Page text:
Some of the participants devised their own strategies to get their daily 150 μg. “They would have a smoothie every morning with kale and mango,” Ferland said. “They knew they had their 150 μg and then they could forget about [it] for the rest of the day.”
Given the emphasis on maintaining consistent daily vitamin K intake, it’s important to keep in mind that too much of a certain food can tip the scales. At UC San Diego Health’s anticoagulation clinic, that food often is kale, a vitamin K powerhouse with 531 µg of vitamin K in a cooked, half-cup serving. Clinical pharmacist Megan Lang, PharmD, asks patients upfront when she meets them about their kale intake. The vegetable is so popular in San Diego that Lang said she feels “like kale is on its own island.”
Some of her patients also blend it in smoothies, but for others—those receiving chemotherapy cycles that ruin the appetite for a few days, elderly patients who eat poorly, or college students with erratic eating habits—Lang uses an over-the-counter vitamin K supplement to ensure consistent intake. The supplement is inexpensive and “then [patients] don’t have to worry about grocery shopping,” she added.
More Data
Ferland plans to submit her data for publication, but she’s still crunching data. A question she thinks physicians would like to have answered is whether the dietary intervention would entail increasing patients’ warfarin dosage. “This is what we’re computing,” from patient records during the 6-month study, she said.
A natural next step, she added, is comparing outcomes of patients who take warfarin and follow the increased vitamin K food plan with those who take DOACs. The newer drugs sometimes are considered superior because they have a wider therapeutic range than warfarin, so patients don’t need to be monitored as often and they don’t need to watch their diet as closely. The DOACS are less likely to cause brain bleeds but more likely to result in gastrointestinal bleeding.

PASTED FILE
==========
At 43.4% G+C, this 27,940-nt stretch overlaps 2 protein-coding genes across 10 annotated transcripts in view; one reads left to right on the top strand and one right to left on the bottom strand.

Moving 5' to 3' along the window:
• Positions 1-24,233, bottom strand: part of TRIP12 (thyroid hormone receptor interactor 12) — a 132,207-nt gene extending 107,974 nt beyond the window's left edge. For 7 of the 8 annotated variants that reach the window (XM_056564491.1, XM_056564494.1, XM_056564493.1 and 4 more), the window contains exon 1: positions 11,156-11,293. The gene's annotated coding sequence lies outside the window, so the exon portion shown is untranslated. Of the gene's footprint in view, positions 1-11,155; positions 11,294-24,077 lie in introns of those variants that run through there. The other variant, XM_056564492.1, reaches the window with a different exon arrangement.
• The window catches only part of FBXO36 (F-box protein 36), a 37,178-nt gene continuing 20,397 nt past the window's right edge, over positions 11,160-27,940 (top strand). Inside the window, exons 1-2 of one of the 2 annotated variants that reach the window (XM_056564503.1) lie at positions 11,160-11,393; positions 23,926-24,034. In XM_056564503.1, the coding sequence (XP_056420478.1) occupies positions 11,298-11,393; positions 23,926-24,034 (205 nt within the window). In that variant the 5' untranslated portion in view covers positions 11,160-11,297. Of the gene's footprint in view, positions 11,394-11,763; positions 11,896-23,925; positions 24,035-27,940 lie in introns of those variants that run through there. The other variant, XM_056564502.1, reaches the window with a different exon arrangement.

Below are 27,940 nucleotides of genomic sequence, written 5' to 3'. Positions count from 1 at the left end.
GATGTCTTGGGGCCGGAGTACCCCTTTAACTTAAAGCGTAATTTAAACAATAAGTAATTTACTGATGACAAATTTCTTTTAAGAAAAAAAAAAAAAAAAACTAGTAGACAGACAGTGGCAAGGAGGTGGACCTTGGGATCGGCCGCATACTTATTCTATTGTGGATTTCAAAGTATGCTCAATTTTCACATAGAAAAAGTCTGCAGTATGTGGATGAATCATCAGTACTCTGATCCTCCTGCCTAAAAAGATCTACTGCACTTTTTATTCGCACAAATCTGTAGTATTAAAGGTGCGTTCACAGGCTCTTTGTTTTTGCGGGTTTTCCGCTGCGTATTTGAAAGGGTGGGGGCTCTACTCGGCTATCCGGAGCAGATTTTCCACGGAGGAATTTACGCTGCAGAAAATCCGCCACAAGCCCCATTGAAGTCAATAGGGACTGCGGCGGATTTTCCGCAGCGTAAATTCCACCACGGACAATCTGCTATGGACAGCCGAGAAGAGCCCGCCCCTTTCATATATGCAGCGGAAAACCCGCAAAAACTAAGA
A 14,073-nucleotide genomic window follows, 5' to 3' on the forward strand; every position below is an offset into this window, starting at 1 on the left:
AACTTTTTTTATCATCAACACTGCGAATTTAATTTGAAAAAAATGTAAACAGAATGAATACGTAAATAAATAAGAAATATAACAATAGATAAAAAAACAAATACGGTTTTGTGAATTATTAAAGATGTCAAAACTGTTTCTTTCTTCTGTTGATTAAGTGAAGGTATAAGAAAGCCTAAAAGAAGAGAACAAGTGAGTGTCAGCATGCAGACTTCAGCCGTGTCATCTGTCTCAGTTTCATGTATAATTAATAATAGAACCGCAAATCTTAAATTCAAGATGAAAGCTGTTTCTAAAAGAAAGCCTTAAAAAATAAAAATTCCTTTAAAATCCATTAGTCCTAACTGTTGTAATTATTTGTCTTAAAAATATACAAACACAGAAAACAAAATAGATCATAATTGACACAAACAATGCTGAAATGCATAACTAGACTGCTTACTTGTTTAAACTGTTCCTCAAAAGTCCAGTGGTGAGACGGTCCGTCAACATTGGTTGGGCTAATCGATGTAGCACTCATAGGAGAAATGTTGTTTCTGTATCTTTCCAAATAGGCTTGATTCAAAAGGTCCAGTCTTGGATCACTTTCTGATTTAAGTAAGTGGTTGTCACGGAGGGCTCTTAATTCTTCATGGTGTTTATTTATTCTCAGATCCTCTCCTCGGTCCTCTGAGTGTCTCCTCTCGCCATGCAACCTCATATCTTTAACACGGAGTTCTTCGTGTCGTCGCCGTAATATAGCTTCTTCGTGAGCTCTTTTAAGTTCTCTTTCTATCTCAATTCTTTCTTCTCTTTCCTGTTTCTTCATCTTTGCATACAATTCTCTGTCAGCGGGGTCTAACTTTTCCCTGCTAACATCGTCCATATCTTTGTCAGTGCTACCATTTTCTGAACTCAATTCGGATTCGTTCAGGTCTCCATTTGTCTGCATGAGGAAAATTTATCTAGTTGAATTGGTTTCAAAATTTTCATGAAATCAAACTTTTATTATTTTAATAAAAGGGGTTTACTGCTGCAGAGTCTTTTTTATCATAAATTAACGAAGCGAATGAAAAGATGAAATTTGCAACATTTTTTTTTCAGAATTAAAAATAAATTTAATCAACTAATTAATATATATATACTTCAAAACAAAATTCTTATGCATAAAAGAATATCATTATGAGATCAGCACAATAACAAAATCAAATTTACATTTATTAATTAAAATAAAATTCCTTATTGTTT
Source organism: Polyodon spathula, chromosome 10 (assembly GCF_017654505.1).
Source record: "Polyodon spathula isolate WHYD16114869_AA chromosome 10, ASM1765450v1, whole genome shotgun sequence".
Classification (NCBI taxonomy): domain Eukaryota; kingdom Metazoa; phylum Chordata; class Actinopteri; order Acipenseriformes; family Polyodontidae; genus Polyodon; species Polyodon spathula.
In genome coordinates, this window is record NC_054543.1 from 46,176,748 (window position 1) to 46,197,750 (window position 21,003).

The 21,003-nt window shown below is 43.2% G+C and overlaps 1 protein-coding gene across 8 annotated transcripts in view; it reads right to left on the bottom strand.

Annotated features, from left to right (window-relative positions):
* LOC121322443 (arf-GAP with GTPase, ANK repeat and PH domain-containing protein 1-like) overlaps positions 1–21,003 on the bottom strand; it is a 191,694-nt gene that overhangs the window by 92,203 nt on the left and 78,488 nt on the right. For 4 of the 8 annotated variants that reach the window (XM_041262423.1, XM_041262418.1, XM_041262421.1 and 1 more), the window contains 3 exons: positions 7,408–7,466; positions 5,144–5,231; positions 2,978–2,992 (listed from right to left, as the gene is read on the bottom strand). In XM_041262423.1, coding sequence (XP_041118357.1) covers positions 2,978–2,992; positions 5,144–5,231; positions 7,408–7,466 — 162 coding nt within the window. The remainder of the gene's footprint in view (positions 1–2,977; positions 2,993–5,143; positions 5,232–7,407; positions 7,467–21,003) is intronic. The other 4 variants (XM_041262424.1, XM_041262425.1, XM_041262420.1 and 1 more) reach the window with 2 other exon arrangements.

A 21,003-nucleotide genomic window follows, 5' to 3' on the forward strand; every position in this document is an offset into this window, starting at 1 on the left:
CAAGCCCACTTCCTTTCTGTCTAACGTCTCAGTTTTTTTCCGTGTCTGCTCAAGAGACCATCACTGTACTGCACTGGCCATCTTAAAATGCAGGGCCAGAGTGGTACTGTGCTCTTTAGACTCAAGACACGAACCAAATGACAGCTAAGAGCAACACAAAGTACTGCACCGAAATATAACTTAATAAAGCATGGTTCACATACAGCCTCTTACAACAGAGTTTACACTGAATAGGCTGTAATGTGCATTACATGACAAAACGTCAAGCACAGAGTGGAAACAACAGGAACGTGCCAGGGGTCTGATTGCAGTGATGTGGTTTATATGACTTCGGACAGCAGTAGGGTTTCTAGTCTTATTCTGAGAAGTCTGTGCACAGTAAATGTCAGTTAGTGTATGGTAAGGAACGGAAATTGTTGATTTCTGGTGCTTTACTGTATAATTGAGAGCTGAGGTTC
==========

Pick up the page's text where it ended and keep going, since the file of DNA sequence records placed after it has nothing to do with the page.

The DOACs also are far more expensive. Christensen estimated that the out-of-pocket DOAC cost is $300 to $400 per month compared with $10 to $30 for warfarin. With some insurance plans, warfarin can be had for a $5 co-pay. Depending on insurance coverage, Christensen said the monthly DOAC cost could range between $50 and $250. “For many…it tips them over the edge,” she added. What’s more, the cost of reversing DOACs with a factor Xa inhibitor for patients who experience uncontrolled bleeding is $25 000 to $50 000 at Intermountain Health, Christensen said. Warfarin is reversed with vitamin K.
Ferland said that while the merits of warfarin vs DOACs continue to be debated, her early findings offer a relatively easy, accessible way to boost the likelihood of stabilizing anticoagulation for people who take warfarin. “I’m quite convinced the dietary intervention is beneficial,” she said.
 

Protimenow

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I'm very glad that you shared this It's very interesting. It kind of makes me want to go out, buy some hearts of Romaine, some Iceberg Lettuce, maybe cook up some chicken, and make a nice salad.

A decade ago, the common thinking was to avoid Vitamin K at all costs. There was even a book, The Coumadin Cookbook, with recipes for foods without Vitamin K in them.

The body needs the K vitamins, and many of us have carefully avoided overdoing it with the greens (I know that I have). I'm now taking K2, which isn't involved in the clotting process.

With readily available home meters and home testing, it shouldn't be much of a challenge for many of us to put the greens (and herbs and oils) back into our diets -- keeping them consistent - and hitting a sweet spot for our warfarin dosing.

(I haven't given much thought to my use of olive oil or fresh herbs, and don't think much about any effects on my INR - but, again, the issue is consistency.)